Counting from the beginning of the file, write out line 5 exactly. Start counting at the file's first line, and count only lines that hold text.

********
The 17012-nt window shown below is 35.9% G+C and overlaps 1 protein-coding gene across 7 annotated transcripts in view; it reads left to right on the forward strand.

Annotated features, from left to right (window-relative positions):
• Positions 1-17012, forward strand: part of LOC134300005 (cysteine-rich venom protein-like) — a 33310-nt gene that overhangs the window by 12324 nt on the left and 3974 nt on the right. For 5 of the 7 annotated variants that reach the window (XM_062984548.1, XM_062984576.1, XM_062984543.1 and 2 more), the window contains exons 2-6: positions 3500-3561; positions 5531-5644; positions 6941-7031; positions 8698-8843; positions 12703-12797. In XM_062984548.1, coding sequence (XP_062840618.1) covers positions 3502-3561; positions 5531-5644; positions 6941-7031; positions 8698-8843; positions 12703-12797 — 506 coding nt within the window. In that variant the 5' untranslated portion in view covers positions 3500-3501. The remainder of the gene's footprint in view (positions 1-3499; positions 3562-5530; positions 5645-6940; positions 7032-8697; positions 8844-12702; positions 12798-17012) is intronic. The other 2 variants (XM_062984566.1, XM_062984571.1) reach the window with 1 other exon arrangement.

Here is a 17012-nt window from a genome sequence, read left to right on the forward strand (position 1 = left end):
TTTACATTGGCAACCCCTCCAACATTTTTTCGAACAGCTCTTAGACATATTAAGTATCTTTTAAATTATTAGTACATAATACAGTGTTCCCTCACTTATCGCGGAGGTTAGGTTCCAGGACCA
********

TTTACATTGGCAACCCCTCCAACATTTTTTCGAACAGCTCTTAGACATATTAAGTATCTTTTAAATTATTAGTACATAATACAGTGTTCCCTCACTTATCGCGGAGGTTAGGTTCCAGGACCA